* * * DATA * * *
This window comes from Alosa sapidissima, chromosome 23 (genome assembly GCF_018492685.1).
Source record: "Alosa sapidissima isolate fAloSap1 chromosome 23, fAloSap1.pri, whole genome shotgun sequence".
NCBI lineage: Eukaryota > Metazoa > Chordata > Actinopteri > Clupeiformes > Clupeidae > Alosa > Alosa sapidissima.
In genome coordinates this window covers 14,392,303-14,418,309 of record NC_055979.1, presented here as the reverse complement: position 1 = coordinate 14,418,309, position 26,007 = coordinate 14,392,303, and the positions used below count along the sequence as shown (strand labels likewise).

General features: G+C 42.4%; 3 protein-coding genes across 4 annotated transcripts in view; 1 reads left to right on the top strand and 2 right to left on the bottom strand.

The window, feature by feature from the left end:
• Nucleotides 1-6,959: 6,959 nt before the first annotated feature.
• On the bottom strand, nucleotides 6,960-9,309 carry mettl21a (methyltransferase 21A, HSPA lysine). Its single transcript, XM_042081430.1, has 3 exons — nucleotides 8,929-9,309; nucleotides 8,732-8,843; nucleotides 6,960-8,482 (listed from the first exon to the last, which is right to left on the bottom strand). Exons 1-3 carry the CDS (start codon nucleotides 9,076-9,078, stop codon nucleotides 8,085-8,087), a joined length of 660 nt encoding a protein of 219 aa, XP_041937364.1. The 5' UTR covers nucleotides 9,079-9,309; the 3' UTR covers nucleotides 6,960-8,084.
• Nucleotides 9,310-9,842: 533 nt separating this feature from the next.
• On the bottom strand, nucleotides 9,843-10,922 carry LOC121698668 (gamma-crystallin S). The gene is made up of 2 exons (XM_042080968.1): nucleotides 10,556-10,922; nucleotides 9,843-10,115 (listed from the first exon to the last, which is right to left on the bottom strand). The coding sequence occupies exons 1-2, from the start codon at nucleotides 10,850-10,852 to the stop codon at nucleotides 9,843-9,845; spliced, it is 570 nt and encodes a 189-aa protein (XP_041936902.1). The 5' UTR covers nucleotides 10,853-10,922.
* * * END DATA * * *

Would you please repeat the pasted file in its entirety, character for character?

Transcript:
This window comes from Alosa sapidissima, chromosome 23 (genome assembly GCF_018492685.1).
Source record: "Alosa sapidissima isolate fAloSap1 chromosome 23, fAloSap1.pri, whole genome shotgun sequence".
NCBI lineage: Eukaryota > Metazoa > Chordata > Actinopteri > Clupeiformes > Clupeidae > Alosa > Alosa sapidissima.
In genome coordinates this window covers 14,392,303-14,418,309 of record NC_055979.1, presented here as the reverse complement: position 1 = coordinate 14,418,309, position 26,007 = coordinate 14,392,303, and the positions used below count along the sequence as shown (strand labels likewise).

General features: G+C 42.4%; 3 protein-coding genes across 4 annotated transcripts in view; 1 reads left to right on the top strand and 2 right to left on the bottom strand.

The window, feature by feature from the left end:
• Nucleotides 1-6,959: 6,959 nt before the first annotated feature.
• On the bottom strand, nucleotides 6,960-9,309 carry mettl21a (methyltransferase 21A, HSPA lysine). Its single transcript, XM_042081430.1, has 3 exons — nucleotides 8,929-9,309; nucleotides 8,732-8,843; nucleotides 6,960-8,482 (listed from the first exon to the last, which is right to left on the bottom strand). Exons 1-3 carry the CDS (start codon nucleotides 9,076-9,078, stop codon nucleotides 8,085-8,087), a joined length of 660 nt encoding a protein of 219 aa, XP_041937364.1. The 5' UTR covers nucleotides 9,079-9,309; the 3' UTR covers nucleotides 6,960-8,084.
• Nucleotides 9,310-9,842: 533 nt separating this feature from the next.
• On the bottom strand, nucleotides 9,843-10,922 carry LOC121698668 (gamma-crystallin S). The gene is made up of 2 exons (XM_042080968.1): nucleotides 10,556-10,922; nucleotides 9,843-10,115 (listed from the first exon to the last, which is right to left on the bottom strand). The coding sequence occupies exons 1-2, from the start codon at nucleotides 10,850-10,852 to the stop codon at nucleotides 9,843-9,845; spliced, it is 570 nt and encodes a 189-aa protein (XP_041936902.1). The 5' UTR covers nucleotides 10,853-10,922.